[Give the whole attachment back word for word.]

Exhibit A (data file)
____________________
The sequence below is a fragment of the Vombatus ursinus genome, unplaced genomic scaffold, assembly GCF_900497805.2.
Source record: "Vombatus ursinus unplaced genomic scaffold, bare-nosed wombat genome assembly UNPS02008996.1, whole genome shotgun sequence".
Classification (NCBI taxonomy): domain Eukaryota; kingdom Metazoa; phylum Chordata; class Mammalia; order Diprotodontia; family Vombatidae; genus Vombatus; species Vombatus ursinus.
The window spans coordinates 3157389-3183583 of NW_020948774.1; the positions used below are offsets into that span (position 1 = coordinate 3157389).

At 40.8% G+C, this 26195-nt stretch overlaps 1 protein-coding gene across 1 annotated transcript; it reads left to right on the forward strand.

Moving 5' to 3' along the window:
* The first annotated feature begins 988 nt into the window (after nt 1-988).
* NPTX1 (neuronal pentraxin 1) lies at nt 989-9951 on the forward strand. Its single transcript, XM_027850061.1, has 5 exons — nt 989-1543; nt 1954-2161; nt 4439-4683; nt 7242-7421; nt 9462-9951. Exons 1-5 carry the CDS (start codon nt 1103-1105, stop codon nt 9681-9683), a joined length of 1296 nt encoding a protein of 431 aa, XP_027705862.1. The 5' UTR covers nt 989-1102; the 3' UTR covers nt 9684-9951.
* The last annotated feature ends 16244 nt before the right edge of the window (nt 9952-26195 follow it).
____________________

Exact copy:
The sequence below is a fragment of the Vombatus ursinus genome, unplaced genomic scaffold, assembly GCF_900497805.2.
Source record: "Vombatus ursinus unplaced genomic scaffold, bare-nosed wombat genome assembly UNPS02008996.1, whole genome shotgun sequence".
Classification (NCBI taxonomy): domain Eukaryota; kingdom Metazoa; phylum Chordata; class Mammalia; order Diprotodontia; family Vombatidae; genus Vombatus; species Vombatus ursinus.
The window spans coordinates 3157389-3183583 of NW_020948774.1; the positions used below are offsets into that span (position 1 = coordinate 3157389).

At 40.8% G+C, this 26195-nt stretch overlaps 1 protein-coding gene across 1 annotated transcript; it reads left to right on the forward strand.

Moving 5' to 3' along the window:
* The first annotated feature begins 988 nt into the window (after nt 1-988).
* NPTX1 (neuronal pentraxin 1) lies at nt 989-9951 on the forward strand. Its single transcript, XM_027850061.1, has 5 exons — nt 989-1543; nt 1954-2161; nt 4439-4683; nt 7242-7421; nt 9462-9951. Exons 1-5 carry the CDS (start codon nt 1103-1105, stop codon nt 9681-9683), a joined length of 1296 nt encoding a protein of 431 aa, XP_027705862.1. The 5' UTR covers nt 989-1102; the 3' UTR covers nt 9684-9951.
* The last annotated feature ends 16244 nt before the right edge of the window (nt 9952-26195 follow it).